Chinese to serve 26-year term for pirate killings
The Kaohsiung District Court on Friday sentenced a Chinese man to 26 years in prison for ordering the killing of four alleged pirates in 2012, when he was serving as the captain of a Taiwanese fishing vessel.
Wang Fengyu, 43, was convicted of homicide and for breaching the Controlling Guns, Knives and Ammunition Act, the court said.
The incident happened on board the Kaohsiung-registered longliner Ping Shin No. 101 in the Indian Ocean off the Somalian coast on Sept. 29, 2012. Wang ordered two Pakistanis he had hired as acting captains to fire at and kill four Somalian men he suspected of being pirates, the court said.
The incident was witnessed by crew members on several nearby vessels, one of which was the Chun I No. 217, also registered in Taiwan, it said.
The group of vessels was on the day allegedly fired at while operating 595km southeast of Mogadishu, the court said.
Wang ordered his crew to fire back at a boat carrying the four alleged pirates, the court said, adding that one of the vessels, which is not named in the court filing, also rammed the boat, causing it to overturn and sink.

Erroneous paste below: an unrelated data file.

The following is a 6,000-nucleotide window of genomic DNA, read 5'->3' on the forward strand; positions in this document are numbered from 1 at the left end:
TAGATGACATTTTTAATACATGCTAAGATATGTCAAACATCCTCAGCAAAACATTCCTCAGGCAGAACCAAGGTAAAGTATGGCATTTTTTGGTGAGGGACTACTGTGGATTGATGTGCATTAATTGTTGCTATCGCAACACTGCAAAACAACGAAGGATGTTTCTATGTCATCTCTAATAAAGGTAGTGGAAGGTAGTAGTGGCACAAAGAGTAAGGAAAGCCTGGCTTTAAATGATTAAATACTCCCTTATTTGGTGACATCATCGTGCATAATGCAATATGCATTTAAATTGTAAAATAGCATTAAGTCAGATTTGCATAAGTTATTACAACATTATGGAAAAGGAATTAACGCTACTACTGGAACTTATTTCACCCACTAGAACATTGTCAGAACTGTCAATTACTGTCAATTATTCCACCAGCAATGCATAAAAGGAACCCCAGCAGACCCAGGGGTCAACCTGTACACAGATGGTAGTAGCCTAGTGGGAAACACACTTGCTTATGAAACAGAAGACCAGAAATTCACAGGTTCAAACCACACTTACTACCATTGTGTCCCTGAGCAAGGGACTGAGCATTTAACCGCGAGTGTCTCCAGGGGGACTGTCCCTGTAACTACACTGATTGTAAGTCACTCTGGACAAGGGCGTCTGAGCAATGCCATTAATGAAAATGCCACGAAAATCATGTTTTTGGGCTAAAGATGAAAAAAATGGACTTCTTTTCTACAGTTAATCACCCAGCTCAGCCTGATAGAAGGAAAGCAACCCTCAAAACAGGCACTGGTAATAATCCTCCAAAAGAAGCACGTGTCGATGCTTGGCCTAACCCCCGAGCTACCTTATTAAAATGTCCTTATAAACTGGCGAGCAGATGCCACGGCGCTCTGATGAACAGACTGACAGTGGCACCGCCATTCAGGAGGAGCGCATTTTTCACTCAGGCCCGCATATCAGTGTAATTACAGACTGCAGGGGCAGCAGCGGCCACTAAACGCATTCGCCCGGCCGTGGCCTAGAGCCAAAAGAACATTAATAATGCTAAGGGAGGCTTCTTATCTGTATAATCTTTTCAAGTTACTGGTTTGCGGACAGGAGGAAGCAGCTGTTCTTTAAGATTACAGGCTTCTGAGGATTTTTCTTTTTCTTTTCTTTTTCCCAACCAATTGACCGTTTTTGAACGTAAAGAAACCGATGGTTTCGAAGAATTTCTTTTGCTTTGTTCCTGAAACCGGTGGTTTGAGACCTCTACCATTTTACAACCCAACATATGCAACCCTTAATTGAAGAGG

Wang then ordered his crew to fire at the four men, who were defenseless swimming in the water, it said.
The incident became known in August 2014, when a 10-minute video of the killing was posted online by an anonymous person who allegedly found the footage on smartphone they found in a taxi in Fiji, the court said.
In the video, a man believed to be Wang can be heard ordering his crew to fire at the men in the water, after which about 40 rounds are fired, it said.
The man ordering the shooting or the shooters are not shown in the footage, the court added.
Wang, who is from China’s Zhejiang Province, was in 2011 hired by a Kaohsiung-based company to serve as acting captain of the Ping Shin No. 101, it said.
Court documents did not name the Taiwanese company or its owner.
Prosecutors said that they issued a detention warrant for Wang on Dec. 28, 2018, after he repeatedly did not report for questioning in connection with the case.
Maritime safety groups had suspected the Ping Shin No. 101’s involvement in the incident and it is unclear why prosecutors waited until 2018 to act.
In 2016, Greenpeace referred to the case in a report on human and labor rights abuses in Taiwan’s fishing industry.
Wang was detained on Aug. 22 last year, after the ship he was serving on at the time, the Seychelles-flagged Indian Star, made a call at the Port of Kaohsiung.
Although Wang is a Chinese national and the incident occurred in international waters, he was prosecuted in Taiwan, as the shooting occurred on a Taiwanese vessel.
In its ruling, the court said that Wang’s actions demonstrated that he had no respect for human life.
The ruling can be appealed.